The southwest option is more complex, requiring demolition of the village of Stanwell Moor and the reduction in size of two nearby reservoirs. The northwest runway option would see the elimination of two villages, Harmondsworth and Colnbrook and interestingly, Waterside, the headquarters of British Airways. Both solutions would also require burying parts of the U.K.'s busiest motorway, the M25 Orbital, so runways and taxiways could be built on top.
Heathrow's management also says the options could be mixed to allow a fourth runway; one would put two runways at the northwest site. All options include the development of new terminals and satellite buildings in line with the company's plan of giving the airport a more efficient “toast rack” layout, but the design could result in lengthy taxi times, similar to those seen at Amsterdam's Schiphol Airport.
Nonetheless, Heathrow continues to argue that an airport in the Thames Estuary would be a poor value for the money, and an inferior substitute with a smaller catchment area than Heathrow, resulting in increased travel times for passengers even with a major investment in transport infrastructure.
Heathrow officials argue that a Thames Estuary airport probably wouldn't be operational “before 2034,” and “could cost £70–80 billion, of which at least £25 billion would need to be funded by the taxpayer.”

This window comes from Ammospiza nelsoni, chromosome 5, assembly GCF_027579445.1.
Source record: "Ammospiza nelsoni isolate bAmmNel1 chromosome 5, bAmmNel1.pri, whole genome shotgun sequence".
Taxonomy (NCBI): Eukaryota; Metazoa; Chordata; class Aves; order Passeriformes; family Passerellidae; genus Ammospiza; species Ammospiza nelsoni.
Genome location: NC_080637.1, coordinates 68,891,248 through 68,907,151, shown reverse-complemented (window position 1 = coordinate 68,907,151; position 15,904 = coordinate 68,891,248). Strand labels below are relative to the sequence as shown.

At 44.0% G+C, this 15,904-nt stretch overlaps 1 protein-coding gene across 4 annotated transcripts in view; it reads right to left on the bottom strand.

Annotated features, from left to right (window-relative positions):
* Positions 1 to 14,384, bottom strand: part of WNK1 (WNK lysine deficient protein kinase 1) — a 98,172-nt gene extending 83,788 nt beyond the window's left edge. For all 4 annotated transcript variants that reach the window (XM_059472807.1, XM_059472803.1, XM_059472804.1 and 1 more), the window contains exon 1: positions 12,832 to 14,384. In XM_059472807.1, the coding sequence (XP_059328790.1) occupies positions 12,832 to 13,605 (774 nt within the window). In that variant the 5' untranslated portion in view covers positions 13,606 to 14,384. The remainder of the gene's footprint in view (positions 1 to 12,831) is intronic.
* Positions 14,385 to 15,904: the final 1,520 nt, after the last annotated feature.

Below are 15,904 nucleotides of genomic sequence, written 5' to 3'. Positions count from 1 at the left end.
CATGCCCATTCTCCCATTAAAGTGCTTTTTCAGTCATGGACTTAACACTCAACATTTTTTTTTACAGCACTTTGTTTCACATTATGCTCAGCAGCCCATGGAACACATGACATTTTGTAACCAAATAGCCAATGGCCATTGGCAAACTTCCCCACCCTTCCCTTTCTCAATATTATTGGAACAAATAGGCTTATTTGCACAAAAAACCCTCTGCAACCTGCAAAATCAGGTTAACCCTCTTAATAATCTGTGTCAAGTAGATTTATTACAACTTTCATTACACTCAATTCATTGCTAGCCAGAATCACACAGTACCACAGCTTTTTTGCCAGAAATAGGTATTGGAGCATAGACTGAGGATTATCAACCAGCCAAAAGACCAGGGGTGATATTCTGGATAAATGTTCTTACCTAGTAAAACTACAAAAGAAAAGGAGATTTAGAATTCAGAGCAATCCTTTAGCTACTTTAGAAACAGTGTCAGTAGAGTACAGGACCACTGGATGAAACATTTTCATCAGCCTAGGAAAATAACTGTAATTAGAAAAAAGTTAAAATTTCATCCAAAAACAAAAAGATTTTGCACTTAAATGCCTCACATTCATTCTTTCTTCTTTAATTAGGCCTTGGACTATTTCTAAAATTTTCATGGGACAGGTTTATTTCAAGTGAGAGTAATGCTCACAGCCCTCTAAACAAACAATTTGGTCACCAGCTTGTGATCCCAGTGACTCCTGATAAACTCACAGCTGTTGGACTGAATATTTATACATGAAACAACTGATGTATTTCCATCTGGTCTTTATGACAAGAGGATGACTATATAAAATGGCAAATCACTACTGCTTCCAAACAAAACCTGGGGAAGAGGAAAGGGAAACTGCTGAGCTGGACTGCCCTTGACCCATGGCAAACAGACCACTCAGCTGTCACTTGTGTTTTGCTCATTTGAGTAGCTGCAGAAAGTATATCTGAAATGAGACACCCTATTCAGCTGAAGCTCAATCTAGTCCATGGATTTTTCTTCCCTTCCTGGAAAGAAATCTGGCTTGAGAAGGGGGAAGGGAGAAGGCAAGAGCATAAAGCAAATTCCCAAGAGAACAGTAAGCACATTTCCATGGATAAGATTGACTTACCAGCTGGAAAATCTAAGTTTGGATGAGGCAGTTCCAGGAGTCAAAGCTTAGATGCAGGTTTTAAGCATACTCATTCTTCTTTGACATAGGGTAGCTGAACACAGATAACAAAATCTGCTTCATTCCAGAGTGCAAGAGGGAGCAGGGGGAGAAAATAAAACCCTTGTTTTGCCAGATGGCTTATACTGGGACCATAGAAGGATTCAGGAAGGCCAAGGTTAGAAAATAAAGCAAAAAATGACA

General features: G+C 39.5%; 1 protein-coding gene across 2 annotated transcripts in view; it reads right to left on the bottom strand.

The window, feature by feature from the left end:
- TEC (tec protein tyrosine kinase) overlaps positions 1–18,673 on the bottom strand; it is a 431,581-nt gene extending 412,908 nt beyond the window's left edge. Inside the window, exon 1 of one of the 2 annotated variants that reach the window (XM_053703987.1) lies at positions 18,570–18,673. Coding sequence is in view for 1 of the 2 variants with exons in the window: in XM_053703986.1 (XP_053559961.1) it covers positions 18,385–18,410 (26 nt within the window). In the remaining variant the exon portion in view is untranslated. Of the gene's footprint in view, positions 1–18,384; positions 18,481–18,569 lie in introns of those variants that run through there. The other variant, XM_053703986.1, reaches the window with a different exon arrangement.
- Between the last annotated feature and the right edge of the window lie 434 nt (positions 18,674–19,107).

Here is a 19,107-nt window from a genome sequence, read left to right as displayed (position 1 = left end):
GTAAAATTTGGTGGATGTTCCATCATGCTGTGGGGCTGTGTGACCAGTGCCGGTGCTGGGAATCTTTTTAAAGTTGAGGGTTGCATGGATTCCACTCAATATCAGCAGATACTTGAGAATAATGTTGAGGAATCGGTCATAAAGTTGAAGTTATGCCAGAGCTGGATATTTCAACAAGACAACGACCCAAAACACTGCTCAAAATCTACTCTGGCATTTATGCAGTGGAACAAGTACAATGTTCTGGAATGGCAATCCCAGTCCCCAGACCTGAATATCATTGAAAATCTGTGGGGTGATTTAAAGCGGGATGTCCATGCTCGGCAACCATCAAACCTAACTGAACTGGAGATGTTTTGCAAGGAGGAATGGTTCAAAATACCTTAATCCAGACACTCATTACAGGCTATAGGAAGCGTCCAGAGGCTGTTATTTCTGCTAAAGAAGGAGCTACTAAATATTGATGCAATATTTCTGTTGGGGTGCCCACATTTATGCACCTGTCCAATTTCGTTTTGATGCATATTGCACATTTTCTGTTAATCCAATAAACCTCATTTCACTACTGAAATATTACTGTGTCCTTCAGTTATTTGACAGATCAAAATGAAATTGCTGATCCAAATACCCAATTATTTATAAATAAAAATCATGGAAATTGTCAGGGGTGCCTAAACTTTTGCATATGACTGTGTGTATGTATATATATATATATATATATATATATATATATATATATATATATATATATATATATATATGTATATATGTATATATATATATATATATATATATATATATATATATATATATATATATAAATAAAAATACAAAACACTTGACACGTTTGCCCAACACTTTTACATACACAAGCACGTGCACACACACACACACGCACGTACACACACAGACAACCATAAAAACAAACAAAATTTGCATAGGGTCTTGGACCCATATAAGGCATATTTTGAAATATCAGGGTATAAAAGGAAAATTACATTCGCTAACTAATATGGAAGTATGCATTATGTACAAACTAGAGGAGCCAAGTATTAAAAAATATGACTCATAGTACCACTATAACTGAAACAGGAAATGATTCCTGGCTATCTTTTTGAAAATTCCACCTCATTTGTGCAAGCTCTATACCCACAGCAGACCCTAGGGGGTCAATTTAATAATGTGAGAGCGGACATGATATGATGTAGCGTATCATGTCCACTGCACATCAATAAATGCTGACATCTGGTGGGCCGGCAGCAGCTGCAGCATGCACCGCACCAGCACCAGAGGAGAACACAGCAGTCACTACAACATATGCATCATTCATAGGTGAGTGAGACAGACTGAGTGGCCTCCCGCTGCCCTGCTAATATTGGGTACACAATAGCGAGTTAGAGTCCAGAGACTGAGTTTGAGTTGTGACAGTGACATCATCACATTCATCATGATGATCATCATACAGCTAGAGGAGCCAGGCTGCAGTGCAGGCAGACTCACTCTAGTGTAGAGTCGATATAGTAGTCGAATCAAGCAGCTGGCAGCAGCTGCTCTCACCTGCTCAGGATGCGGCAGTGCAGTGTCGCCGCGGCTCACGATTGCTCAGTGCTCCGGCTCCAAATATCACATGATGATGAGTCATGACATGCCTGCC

“Adding capacity at Heathrow avoids the transition costs of moving to a new airport,” says the airport's owner. “The developers of a new hub airport would need to compensate the owners of Heathrow and airlines and airport companies as well as build new towns, schools, and hospitals to service the new airport's workforce.”
The company also claims the construction of the runway would provide economic benefits to the U.K. worth up to £100 billion.
But Gatwick officials have similar ideas for expansion. In proposals delivered to the commission on July 19, they say the U.K. doesn't need a hub airport and that capacity should be delivered across the “constellation” of London airports, not just Heathrow. In its filing, Gatwick Airport argues: “The U.K. does not have, and does not need, a so-called 'mega-hub' airport to maintain its global connectivity and status as one of the best-connected countries in the world.”
“Proponents of mega-hubs overstate the importance of transfer passengers in supporting London and the U.K.'s connectivity . . . Gatwick's further expansion will provide a feeder base that will, in turn, attract additional long-haul operations,” Gatwick officials contend. Airport studies indicate that transfer passengers represent only 13% of those using London's airports.
Gatwick has an advantage; it already has an area south of the airport set aside for runway development. It can also argue that its movements affect fewer urban areas because of the airport's position south of London.